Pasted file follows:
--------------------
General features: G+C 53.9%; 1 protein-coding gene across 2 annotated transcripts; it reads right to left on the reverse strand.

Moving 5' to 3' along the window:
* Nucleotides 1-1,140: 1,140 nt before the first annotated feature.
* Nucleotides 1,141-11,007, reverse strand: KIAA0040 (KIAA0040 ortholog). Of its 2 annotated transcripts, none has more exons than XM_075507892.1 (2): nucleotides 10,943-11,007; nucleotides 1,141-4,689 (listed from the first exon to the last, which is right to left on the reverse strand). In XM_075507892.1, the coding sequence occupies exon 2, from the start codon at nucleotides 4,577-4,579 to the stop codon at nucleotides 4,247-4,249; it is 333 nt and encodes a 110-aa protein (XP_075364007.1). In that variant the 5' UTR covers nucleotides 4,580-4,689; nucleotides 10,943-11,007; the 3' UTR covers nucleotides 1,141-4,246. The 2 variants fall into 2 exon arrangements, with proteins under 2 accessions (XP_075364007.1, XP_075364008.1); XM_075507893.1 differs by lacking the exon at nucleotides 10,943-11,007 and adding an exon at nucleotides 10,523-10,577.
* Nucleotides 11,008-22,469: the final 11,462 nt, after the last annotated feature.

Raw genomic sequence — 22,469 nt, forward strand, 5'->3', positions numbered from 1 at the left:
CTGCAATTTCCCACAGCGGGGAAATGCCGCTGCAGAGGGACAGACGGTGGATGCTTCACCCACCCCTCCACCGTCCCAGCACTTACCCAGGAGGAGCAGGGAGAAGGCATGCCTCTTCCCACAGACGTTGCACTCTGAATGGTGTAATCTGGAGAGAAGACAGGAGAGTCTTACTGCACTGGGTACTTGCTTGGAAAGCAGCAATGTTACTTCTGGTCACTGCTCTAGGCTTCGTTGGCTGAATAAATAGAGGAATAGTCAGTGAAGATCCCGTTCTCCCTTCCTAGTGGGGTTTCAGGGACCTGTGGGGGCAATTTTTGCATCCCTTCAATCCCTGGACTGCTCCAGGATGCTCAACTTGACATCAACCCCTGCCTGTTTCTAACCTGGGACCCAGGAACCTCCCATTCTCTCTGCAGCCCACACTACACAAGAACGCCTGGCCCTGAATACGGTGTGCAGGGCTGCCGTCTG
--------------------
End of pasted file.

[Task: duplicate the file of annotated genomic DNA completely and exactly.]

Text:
General features: G+C 53.9%; 1 protein-coding gene across 2 annotated transcripts; it reads right to left on the reverse strand.

Moving 5' to 3' along the window:
* Nucleotides 1-1,140: 1,140 nt before the first annotated feature.
* Nucleotides 1,141-11,007, reverse strand: KIAA0040 (KIAA0040 ortholog). Of its 2 annotated transcripts, none has more exons than XM_075507892.1 (2): nucleotides 10,943-11,007; nucleotides 1,141-4,689 (listed from the first exon to the last, which is right to left on the reverse strand). In XM_075507892.1, the coding sequence occupies exon 2, from the start codon at nucleotides 4,577-4,579 to the stop codon at nucleotides 4,247-4,249; it is 333 nt and encodes a 110-aa protein (XP_075364007.1). In that variant the 5' UTR covers nucleotides 4,580-4,689; nucleotides 10,943-11,007; the 3' UTR covers nucleotides 1,141-4,246. The 2 variants fall into 2 exon arrangements, with proteins under 2 accessions (XP_075364007.1, XP_075364008.1); XM_075507893.1 differs by lacking the exon at nucleotides 10,943-11,007 and adding an exon at nucleotides 10,523-10,577.
* Nucleotides 11,008-22,469: the final 11,462 nt, after the last annotated feature.

Raw genomic sequence — 22,469 nt, forward strand, 5'->3', positions numbered from 1 at the left:
CTGCAATTTCCCACAGCGGGGAAATGCCGCTGCAGAGGGACAGACGGTGGATGCTTCACCCACCCCTCCACCGTCCCAGCACTTACCCAGGAGGAGCAGGGAGAAGGCATGCCTCTTCCCACAGACGTTGCACTCTGAATGGTGTAATCTGGAGAGAAGACAGGAGAGTCTTACTGCACTGGGTACTTGCTTGGAAAGCAGCAATGTTACTTCTGGTCACTGCTCTAGGCTTCGTTGGCTGAATAAATAGAGGAATAGTCAGTGAAGATCCCGTTCTCCCTTCCTAGTGGGGTTTCAGGGACCTGTGGGGGCAATTTTTGCATCCCTTCAATCCCTGGACTGCTCCAGGATGCTCAACTTGACATCAACCCCTGCCTGTTTCTAACCTGGGACCCAGGAACCTCCCATTCTCTCTGCAGCCCACACTACACAAGAACGCCTGGCCCTGAATACGGTGTGCAGGGCTGCCGTCTG